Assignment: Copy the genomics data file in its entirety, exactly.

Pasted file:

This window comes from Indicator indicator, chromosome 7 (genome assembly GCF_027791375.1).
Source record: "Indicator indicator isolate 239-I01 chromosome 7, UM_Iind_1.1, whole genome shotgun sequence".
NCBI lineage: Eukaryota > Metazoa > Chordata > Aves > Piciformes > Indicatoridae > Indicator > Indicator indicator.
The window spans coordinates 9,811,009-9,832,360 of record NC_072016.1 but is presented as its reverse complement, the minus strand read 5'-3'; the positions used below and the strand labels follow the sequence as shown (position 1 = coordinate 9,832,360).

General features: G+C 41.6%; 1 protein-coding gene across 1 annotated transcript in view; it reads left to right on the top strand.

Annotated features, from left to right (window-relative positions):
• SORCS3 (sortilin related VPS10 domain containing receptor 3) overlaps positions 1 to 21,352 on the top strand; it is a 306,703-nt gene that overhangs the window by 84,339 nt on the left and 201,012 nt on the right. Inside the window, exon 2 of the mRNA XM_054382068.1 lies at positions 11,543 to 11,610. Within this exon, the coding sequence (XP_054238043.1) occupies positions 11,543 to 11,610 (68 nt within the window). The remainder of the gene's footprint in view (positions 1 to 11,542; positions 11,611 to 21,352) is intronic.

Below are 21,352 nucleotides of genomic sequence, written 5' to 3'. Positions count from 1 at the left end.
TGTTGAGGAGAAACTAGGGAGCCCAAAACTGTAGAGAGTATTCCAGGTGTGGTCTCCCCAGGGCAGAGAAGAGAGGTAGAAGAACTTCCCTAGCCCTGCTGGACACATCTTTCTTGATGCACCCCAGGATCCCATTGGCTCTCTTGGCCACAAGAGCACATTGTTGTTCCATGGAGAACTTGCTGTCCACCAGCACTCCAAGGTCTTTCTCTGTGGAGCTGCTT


This window comes from Indicator indicator, chromosome 7 (genome assembly GCF_027791375.1).
Source record: "Indicator indicator isolate 239-I01 chromosome 7, UM_Iind_1.1, whole genome shotgun sequence".
NCBI lineage: Eukaryota > Metazoa > Chordata > Aves > Piciformes > Indicatoridae > Indicator > Indicator indicator.
The window spans coordinates 9,811,009-9,832,360 of record NC_072016.1 but is presented as its reverse complement, the minus strand read 5'-3'; the positions used below and the strand labels follow the sequence as shown (position 1 = coordinate 9,832,360).

General features: G+C 41.6%; 1 protein-coding gene across 1 annotated transcript in view; it reads left to right on the top strand.

Annotated features, from left to right (window-relative positions):
• SORCS3 (sortilin related VPS10 domain containing receptor 3) overlaps positions 1 to 21,352 on the top strand; it is a 306,703-nt gene that overhangs the window by 84,339 nt on the left and 201,012 nt on the right. Inside the window, exon 2 of the mRNA XM_054382068.1 lies at positions 11,543 to 11,610. Within this exon, the coding sequence (XP_054238043.1) occupies positions 11,543 to 11,610 (68 nt within the window). The remainder of the gene's footprint in view (positions 1 to 11,542; positions 11,611 to 21,352) is intronic.

Below are 21,352 nucleotides of genomic sequence, written 5' to 3'. Positions count from 1 at the left end.
TGTTGAGGAGAAACTAGGGAGCCCAAAACTGTAGAGAGTATTCCAGGTGTGGTCTCCCCAGGGCAGAGAAGAGAGGTAGAAGAACTTCCCTAGCCCTGCTGGACACATCTTTCTTGATGCACCCCAGGATCCCATTGGCTCTCTTGGCCACAAGAGCACATTGTTGTTCCATGGAGAACTTGCTGTCCACCAGCACTCCAAGGTCTTTCTCTGTGGAGCTGCTT